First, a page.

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    How to grow your own herbs

    11 March 2019

    Herbs have long been a part of our history, yet we often remain wary of utilising them to their full potential. So it is ironic that in the 5th century BC Hippocrates, the famous Greek physician, said ‘let food be thy medicine and medicine be thy food’; how relevant this is today. Not only do herbs impart flavour, aroma and texture to cooking, they are also beneficial to our diet and have medicinal and even household uses. They are a great introduction to gardening and ‘growing your own’, for they are the most generous of plants; they not only attract bees and butterflies into the garden they can quite simply transform a meal into a feast.

    There is now a huge range of culinary herbs available for the keen gardener. They can be grown from seed or one can buy plants from Herb Farms, Nurseries and Garden Centres. Here are my top tips for ensuring they flourish in your garden:

    1. Water seeds in the morning

    My top tip to anyone growing herbs from seed is to water in the morning, before going to work, never at night, as this will help prevent the seedlings rotting, especially if we get cold spring nights. For those that do not have the patience and want an instant garden then one can purchase herb plants.

    2. Plant in the sun for aroma and flavour

    Before planting in the garden it is always a good idea to work out the best planting position to suit the chosen herbs. It is worth noting either where they originated or where they grow as a wild plant as this will indicate the soil type and position the plants prefer. In the majority of cases planting in full sun will bring the essential oils to the surface of the leaf so giving a lovely strong aromatic flavour. This is particularly relevant when planting Oregano, Thyme, Sage and Basil, however Parsley, Chervil, Coriander, Sorrel and Purslane do better when planted in partial shade.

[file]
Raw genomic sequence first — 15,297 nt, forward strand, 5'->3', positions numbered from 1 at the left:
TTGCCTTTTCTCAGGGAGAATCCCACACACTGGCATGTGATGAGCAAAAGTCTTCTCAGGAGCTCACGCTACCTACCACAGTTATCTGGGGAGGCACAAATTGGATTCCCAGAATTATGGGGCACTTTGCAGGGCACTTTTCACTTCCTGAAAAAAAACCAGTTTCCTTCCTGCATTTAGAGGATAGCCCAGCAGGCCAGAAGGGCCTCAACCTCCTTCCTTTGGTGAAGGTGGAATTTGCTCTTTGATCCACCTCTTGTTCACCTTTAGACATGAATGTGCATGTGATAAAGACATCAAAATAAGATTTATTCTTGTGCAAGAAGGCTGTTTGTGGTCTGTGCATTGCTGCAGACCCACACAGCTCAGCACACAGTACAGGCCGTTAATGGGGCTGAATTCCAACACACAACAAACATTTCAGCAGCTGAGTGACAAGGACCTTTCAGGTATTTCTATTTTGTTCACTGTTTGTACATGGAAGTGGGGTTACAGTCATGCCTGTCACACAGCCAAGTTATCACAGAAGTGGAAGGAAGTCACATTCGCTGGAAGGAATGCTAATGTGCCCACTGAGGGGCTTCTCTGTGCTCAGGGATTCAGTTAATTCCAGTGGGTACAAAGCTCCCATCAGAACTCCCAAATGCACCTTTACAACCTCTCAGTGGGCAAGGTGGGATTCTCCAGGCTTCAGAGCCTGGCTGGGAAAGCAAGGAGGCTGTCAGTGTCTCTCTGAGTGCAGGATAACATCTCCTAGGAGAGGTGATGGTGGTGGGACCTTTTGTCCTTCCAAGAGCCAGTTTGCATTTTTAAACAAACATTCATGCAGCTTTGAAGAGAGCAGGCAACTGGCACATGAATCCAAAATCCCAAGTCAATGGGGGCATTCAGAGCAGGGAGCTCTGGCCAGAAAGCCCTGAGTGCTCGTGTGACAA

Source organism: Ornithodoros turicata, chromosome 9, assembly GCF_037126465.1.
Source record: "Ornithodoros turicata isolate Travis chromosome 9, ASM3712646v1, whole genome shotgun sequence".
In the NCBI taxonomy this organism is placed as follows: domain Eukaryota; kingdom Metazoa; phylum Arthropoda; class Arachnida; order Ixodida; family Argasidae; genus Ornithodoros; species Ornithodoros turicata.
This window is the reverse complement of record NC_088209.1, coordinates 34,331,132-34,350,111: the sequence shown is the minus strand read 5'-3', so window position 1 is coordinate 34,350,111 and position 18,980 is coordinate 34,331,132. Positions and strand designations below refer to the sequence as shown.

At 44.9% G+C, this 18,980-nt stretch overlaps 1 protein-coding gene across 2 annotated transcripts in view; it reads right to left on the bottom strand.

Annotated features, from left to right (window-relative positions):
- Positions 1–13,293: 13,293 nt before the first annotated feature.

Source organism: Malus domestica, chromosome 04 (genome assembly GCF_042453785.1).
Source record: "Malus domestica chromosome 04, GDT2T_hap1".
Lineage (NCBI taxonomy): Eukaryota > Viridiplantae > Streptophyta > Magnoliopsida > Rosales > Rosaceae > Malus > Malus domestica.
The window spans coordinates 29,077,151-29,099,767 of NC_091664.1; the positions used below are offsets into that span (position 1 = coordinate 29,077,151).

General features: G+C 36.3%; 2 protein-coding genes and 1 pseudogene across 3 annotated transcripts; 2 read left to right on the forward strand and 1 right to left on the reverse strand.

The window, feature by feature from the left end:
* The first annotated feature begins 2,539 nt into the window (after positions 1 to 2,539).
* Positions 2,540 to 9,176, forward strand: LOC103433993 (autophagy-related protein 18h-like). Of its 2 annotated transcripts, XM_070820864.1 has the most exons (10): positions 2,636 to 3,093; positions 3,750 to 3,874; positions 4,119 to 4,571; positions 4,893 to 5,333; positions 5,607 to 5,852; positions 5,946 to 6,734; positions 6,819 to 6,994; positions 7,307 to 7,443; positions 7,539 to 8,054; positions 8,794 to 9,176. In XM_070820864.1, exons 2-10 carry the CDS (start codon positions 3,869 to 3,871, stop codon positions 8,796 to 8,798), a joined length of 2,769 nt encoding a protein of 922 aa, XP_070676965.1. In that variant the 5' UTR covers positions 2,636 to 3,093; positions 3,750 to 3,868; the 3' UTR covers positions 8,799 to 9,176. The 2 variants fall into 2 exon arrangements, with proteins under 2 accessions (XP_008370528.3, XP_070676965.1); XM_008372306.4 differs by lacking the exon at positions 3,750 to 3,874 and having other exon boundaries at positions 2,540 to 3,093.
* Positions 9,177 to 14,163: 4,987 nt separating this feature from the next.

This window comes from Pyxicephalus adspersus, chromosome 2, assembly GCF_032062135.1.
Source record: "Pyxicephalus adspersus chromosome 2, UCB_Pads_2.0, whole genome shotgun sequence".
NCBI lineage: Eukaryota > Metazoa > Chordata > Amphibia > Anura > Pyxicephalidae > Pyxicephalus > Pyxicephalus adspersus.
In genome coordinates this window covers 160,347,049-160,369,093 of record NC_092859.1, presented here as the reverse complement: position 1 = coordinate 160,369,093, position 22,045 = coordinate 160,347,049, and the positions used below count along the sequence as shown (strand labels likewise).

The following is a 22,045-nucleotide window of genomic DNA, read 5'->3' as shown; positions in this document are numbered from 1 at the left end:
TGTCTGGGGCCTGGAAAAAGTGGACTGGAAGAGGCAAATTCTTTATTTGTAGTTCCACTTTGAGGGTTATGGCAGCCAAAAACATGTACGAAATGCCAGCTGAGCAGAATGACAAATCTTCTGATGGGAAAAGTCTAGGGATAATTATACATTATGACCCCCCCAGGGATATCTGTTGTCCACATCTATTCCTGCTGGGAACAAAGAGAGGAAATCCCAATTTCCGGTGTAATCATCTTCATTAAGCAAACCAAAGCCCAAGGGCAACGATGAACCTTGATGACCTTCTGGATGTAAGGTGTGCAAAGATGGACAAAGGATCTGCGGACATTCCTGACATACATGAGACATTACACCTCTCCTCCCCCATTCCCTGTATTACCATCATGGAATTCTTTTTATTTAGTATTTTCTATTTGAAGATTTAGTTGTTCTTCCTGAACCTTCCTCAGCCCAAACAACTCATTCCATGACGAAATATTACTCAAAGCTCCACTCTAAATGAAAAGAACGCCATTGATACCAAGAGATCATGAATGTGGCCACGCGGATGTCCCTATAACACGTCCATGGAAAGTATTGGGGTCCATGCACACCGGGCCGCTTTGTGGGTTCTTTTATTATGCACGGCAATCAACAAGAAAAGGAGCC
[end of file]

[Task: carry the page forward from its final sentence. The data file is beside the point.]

3. Pick regularly

    To keep your herbs healthy and productive keep picking. Many have edible flowers that can be enjoyed in salads, drinks, and as a garnish. Once flowering has finished it is a good idea to cut back the perennial herbs as this helps prevent evergreen herbs from becoming woody, this includes Rosemary which is often over looked and left untrimmed. Always cut back with in the green, this means do not cut back where there are no branches growing as it cannot re shoot off old wood. One can also cut back herbaceous herbs after flowering, especially Mint. Cut back to about 4cm above the soil, you will then get a second crop of new fresh leaves that you can use right through until the first hard frosts.

    4. Go for pots and troughs

    For those of you with little space, herbs grow well in pots and troughs. Use a soil based potting compost this will help prevent the soil from drying out in hot weather and it also holds the nutrients for longer. My top tip for herbs grown in pots is to liquid feed the plants weekly, we use a seaweed feed as this has good all-round nutrients and acts as a tonic to the plants, which keeps them both healthy and productive for use in the kitchen and in the home.

    I hope that this year you will be inspired to both grow and cook with herbs and to enjoy the pleasure of these remarkable plants.

    A Pocketful of Herbs: An A-Z by Jekka McVicar VMH (Bloomsbury Absolute, £12.99) was published on 7thMarch 2019.